Photo courtesy University of Michigan.
From Glory Days featuring Terry Mills
Although the University of Michigan’s basketball program may be best known in recent history for the Fab Five era that started in 1991, it was two years earlier that the Wolverines won their first NCAA men’s basketball championship. One of those players on the 1989 championship team was a Metro Detroit native by the name of Terry Mills. Mills was born and raised in Romulus and was awarded the prestigious “Mr. Basketball” title for all of Michigan in 1986 when he played at Romulus High School. During his years as a team, Terry did not simply spend time attending Pistons games at the Palace of Auburn Hills, but also had opportunities to train with the Pistons’ players because of his uncle John Long who played for the Pistons during that time. These connections allowed him to hone his skills against players such as Greg Kelser and help overcome the intimidation factor that comes with playing against star players.
Mills was ranked as the second best recruit in the entire country during his senior year and was pursued by multiple top-tier schools. He visited Kansas, Syracuse, Ohio State, and Kentucky which ended up being his second choice for college. Mills chose the University of Michigan in part because of the recruiting skills of Head Coach Bill Frieder. Frieder was relentless and even called Mills from the locker room after the Wolverines lost a game to Georgia Tech and told Mills they could have really used him that night. Prior to the 1989 NCAA title, legendary football coach Bo Schembechler came into the basketball locker room and challenged each and every one of the players to be better, which may have helped motivate them to the school’s first championship.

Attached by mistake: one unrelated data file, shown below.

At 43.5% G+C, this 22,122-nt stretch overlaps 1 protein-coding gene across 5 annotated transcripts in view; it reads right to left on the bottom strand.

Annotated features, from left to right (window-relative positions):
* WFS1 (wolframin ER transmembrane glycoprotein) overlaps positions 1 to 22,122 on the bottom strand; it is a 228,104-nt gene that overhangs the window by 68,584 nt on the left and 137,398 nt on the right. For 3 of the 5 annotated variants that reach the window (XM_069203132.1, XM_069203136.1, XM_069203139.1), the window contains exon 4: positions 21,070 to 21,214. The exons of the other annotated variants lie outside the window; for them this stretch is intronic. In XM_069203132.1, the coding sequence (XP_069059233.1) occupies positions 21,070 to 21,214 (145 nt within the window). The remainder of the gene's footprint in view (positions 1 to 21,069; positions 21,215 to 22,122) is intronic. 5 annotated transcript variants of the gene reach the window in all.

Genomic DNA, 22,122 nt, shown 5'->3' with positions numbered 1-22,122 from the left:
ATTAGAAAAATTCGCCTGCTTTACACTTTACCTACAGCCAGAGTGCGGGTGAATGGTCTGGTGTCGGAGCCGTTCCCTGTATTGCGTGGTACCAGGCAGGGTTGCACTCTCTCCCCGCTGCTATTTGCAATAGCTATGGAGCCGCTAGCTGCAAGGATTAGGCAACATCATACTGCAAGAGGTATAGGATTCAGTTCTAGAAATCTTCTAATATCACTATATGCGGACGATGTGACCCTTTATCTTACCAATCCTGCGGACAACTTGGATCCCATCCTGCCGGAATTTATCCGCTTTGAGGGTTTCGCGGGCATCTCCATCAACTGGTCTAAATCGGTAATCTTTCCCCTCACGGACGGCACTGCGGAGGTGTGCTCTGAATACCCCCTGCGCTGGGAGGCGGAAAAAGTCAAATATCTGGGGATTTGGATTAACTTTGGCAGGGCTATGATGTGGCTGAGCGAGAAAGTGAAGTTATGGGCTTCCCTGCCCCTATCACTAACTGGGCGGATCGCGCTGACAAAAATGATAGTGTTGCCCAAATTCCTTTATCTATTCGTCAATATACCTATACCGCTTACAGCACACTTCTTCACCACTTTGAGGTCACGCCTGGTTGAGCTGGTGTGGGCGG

After his collegiate career was over, Terry took part in an Olympic trial event which helped generate more interest in him from NBA teams. Although he knew he would be drafted, Mills did not attend the 1990 NBA draft because it was common for teams to trade their draft picks before the season started. “Looking back, that was an immature choice, I wish I had really experienced the draft,” Terry says now. Sure enough, Mills was drafted by the Milwaukee Bucks but traded to the Denver Nuggets before he would even play a single game for them.
Mills felt like he was in limbo that summer because of the trade and spent the summer playing pro basketball in Greece for P.A.O.K. B.C., Thessaloniki, Greece. This was an experience unlike any other according to Terry. “You had guys on the concourse with rifles and fans throwing nickels, dimes and quarters on the court. On top of that, in the locker room at halftime, my teammates would be smoking cigarettes and drinking wine.” This bizarre atmosphere really drove Terry Mills to want to come back into the NBA.
His NBA career was not as fruitful as his college career however. Fans tell him that part of this was because he was ahead of his time as a stretch four player, which is much more common now than in the 1990s. In 1992 he would wind up on his hometown Detroit Pistons and learned the tricks of the trade from the nucleus of the Bad Boys era: Dennis Rodman and Isiah Thomas. Although he loved his time as a Piston, he wished he could have been part of their championship winning teams which he had just missed.